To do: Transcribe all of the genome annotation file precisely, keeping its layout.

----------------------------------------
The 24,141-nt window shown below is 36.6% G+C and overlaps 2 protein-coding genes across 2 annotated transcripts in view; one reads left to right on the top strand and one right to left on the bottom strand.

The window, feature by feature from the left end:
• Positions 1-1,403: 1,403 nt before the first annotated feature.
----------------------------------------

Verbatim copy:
The 24,141-nt window shown below is 36.6% G+C and overlaps 2 protein-coding genes across 2 annotated transcripts in view; one reads left to right on the top strand and one right to left on the bottom strand.

The window, feature by feature from the left end:
• Positions 1-1,403: 1,403 nt before the first annotated feature.